From: Russell Wallace (firstname.lastname@example.org)
Date: Sun Jan 02 2005 - 00:09:17 MST
On Sat, 01 Jan 2005 22:48:31 -0600, Eliezer S. Yudkowsky
> It seems to me that you have just proved that Marcus Hutter's AIXI can
> be no smarter than a human
AIXI can't be any smarter than a rock, if run on physically feasible
hardware. There's a reason AIXI et al are PDFware rather than running
> when AIXI could tear apart a human like
> tinfoil. We can specify computations which no human mind nor physically
> realizable computer can run, yet which, if they were computed, would
> rule the universe.
It's easy to say "tear apart a human like tinfoil" and "would rule the
universe" - is there any stronger basis than intuition for believing
AIXI could compete with human performance at practical real-world
tasks even if it had an infinitely powerful computer to run on?
Mind you, my claim isn't about what could be done in the limit of
infinite computing power; it's about what could be done with a mere
few million exaflops - about the limit of what we can expect to get
from nanotech supercomputers. With that sort of physically possible
hardware, the sort of proof by exhaustive search that AIXI et al rely
on is completely infeasible.
But even if you had infinite computing power, the very notion of
formal proof relies on a formal specification, so the results could be
no better than said specification.
> I only partially understand - I am presently working on understanding -
> how humans write code without either simulating every step of every
> possible run of the program, nor employing contemporary slow
> theorem-proving techniques. Nonetheless it is evident that we write
> code. Your proof against recursive self-improvement, which denies even
> the first step of writing a single line of functioning code, is equally
> strong against the existence of human programmers.
Not at all. It is, however, a proof that human programmers can't write
_guaranteed correct_ code. And indeed we see that is the case: code
written by human programmers is notoriously unreliable, must be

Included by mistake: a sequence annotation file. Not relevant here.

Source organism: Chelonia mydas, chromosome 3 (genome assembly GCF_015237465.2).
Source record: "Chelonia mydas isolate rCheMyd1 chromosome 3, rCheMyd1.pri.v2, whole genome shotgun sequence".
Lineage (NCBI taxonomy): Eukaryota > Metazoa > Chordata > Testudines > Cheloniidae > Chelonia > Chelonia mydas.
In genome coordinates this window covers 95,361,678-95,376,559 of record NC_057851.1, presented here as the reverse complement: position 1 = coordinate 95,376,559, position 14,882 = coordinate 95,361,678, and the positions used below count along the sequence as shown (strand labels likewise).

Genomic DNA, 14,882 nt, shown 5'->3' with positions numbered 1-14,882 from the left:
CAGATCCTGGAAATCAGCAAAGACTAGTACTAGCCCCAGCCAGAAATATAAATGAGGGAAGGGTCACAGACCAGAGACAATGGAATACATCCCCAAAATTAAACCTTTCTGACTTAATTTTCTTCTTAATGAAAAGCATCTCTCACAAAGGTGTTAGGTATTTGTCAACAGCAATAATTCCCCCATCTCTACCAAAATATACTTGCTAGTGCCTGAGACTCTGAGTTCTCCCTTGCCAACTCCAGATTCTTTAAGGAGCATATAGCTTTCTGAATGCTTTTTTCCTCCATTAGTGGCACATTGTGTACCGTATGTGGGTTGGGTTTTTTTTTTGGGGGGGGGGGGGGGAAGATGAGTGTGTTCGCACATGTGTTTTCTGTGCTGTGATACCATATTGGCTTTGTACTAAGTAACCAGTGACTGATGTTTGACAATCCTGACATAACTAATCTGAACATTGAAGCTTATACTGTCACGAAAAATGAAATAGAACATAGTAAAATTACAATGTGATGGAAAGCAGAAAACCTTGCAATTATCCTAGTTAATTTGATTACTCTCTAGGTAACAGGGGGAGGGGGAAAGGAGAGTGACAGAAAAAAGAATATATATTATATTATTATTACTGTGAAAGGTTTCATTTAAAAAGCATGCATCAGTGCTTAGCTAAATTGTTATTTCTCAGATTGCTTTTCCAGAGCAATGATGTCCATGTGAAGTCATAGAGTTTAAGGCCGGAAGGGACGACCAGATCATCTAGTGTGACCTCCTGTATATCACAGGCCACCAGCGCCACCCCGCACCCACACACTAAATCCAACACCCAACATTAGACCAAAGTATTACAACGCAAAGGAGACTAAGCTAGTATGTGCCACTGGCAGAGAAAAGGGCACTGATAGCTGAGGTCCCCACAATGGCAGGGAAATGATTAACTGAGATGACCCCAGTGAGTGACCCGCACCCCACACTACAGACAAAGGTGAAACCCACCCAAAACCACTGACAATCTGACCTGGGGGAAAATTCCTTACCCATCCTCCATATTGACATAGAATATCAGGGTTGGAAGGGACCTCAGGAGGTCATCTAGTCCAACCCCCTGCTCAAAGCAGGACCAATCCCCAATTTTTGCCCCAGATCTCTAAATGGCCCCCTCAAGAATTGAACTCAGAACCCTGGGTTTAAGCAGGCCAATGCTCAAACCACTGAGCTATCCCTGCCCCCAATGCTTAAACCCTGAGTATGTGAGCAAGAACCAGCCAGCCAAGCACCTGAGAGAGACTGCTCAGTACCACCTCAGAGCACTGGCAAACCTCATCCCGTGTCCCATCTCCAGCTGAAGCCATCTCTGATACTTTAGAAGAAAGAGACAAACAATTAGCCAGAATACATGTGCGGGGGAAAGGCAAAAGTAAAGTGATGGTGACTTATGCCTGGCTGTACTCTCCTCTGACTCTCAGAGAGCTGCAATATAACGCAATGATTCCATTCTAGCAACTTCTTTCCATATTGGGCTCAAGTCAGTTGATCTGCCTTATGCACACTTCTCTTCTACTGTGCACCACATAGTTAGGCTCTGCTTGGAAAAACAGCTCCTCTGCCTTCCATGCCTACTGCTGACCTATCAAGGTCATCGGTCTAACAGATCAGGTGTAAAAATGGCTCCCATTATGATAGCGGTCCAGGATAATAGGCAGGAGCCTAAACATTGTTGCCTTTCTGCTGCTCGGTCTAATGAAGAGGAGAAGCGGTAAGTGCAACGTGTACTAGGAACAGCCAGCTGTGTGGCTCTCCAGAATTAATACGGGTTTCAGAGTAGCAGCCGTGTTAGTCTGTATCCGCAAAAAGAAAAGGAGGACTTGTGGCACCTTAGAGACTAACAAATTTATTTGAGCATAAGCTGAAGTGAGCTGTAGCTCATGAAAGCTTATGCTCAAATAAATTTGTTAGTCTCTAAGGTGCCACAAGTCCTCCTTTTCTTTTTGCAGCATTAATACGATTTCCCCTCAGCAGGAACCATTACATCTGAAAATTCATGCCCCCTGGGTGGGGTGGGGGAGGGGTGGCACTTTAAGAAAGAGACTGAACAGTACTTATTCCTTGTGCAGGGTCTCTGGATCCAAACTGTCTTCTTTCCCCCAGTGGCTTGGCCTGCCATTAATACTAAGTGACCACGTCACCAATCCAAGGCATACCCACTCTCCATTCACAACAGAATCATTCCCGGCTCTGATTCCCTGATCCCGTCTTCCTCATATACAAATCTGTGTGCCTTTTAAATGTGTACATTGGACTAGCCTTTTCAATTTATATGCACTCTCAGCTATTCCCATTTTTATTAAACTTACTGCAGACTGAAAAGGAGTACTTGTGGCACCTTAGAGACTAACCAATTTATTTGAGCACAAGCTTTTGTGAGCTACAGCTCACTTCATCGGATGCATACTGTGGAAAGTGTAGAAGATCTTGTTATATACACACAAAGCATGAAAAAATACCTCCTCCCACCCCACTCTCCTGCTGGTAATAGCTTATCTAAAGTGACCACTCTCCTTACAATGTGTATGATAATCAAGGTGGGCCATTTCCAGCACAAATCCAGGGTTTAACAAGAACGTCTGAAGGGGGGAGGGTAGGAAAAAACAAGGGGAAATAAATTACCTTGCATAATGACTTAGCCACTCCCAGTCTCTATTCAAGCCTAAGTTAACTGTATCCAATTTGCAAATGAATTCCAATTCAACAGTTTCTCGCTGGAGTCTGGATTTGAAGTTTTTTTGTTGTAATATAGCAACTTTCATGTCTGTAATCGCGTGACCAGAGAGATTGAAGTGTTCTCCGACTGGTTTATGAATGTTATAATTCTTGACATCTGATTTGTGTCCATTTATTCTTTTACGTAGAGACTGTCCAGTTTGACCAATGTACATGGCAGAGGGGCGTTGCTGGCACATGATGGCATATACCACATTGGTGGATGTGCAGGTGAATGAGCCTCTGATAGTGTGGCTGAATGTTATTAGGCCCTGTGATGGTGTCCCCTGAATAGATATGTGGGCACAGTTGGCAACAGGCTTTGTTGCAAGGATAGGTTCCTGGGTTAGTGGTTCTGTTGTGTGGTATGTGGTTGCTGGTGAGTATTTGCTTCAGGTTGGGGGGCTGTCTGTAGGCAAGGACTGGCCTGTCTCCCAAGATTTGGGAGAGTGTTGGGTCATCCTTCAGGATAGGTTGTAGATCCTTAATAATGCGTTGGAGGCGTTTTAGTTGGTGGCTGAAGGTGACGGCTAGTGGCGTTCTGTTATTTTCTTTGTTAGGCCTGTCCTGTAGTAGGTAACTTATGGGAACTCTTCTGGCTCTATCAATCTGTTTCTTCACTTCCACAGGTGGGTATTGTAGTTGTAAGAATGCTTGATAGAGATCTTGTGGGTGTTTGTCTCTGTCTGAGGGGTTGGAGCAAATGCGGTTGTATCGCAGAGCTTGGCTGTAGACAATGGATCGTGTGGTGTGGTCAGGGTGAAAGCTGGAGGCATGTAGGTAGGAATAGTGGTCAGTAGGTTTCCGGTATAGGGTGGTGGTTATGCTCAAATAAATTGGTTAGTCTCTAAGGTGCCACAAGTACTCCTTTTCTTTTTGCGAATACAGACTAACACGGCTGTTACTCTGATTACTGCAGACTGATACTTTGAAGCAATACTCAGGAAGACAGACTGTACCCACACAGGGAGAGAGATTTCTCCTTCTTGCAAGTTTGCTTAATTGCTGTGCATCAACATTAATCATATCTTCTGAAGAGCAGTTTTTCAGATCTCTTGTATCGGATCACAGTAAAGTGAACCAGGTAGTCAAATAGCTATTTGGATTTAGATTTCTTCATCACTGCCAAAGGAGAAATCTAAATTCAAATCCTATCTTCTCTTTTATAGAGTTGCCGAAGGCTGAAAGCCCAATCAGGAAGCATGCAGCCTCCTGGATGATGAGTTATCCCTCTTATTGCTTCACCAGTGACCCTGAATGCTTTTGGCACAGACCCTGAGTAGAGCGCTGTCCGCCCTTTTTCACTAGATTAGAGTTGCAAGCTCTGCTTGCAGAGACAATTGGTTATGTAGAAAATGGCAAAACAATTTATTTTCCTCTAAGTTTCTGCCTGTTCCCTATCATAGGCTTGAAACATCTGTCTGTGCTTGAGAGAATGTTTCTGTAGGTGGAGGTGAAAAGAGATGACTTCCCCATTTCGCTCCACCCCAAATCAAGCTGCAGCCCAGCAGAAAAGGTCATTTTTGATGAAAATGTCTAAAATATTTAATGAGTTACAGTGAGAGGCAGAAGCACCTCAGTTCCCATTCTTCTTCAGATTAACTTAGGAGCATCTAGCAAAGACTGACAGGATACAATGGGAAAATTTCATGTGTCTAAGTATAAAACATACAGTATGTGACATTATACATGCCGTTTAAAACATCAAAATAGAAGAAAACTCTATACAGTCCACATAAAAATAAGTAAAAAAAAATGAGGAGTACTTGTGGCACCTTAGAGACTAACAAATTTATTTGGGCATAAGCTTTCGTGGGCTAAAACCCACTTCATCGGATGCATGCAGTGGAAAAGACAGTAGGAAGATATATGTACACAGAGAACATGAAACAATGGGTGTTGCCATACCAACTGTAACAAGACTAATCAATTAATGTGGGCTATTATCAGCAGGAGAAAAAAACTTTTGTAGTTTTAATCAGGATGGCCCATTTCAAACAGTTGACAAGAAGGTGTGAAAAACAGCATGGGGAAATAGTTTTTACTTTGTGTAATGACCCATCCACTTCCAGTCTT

extensively tested before even partial confidence is placed in it, and
is never regarded as 100% trustworthy.
An AI will be in the same boat when it tries to improve a program:
sure, it might get some modifications right, but because it can't be
100% sure, it will get some of them wrong. And if the program it's
trying to improve is itself, with no restrictions on what parts it can
modify, then some errors will be impossible to recover from, because
the ability they will degrade will be the ability to recover from
errors. (This isn't pure speculation - in the one case where it was
put to the test, we note that EURISKO ran into exactly the sort of
problems I describe.)
> I intend to comprehend how it is theoretically possible that humans
> should write code, and then come up with a deterministic or
> calibrated-very-high-probability way of doing "the same thing" or
> better. It is not logically necessary that this be possible, but I
> expect it to be possible.
I can explain that one for you. Humans write code the same way we do
other things: a combination of semi-formal reasoning and empirical
By "semi-formal reasoning", I mean where we think things along the
lines of "A -> B", ignoring the fact that in strict logic it would
read "A &!C &!D &!E ... -> B", where C, D, E and an indefinitely long
list of other things we haven't thought of, could intervene to stop A
from working. We ignore C, D, E etc because if we had to stop to take
them all into account, we'd starve to death in our beds because we
couldn't prove it was a good idea to get up in the morning. In
practice, we're good enough at taking into account only those things
that are important enough to make a practical difference, that we can
survive in the real world.
This is the "frame problem" of classical AI - how to get a computer to
reliably take into account those things that it needs to take into
account, and ignore those things that it's adequately safe to ignore.
Now, like you I believe it should be possible to solve the frame
problem well enough to get into the ballpark of human performance. But
it can't be possible to _absolutely_ solve it, because the whole
_point_ of the frame problem is that it's a problem of how to _give up
on_ the idea of _absolutely_ solving problems.
And indeed, we find humans are fallible. We make mistakes. We come up
with plans that fail, we write programs that crash, we go "oops, I
didn't think of that". And unlike our propensity to make mistakes in
arithmetic (which is just because our brains aren't designed for it),
our propensity to make mistakes in general problem solving is inherent
in the nature of things. An AI can't be infallible any more than we
Of course, an AI doesn't have to be infallible to be useful. An AI
that writes buggy code that still needs testing, could still be useful
if, for example, its code wasn't _as_ buggy as that produced by human
Until you look at recursive self-improvement... and note that if the
code you're modifying is yourself, then it's too late to go "oops, I
didn't thought of that, I'll do a patch", when the bug has destroyed
your ability to do the patch.
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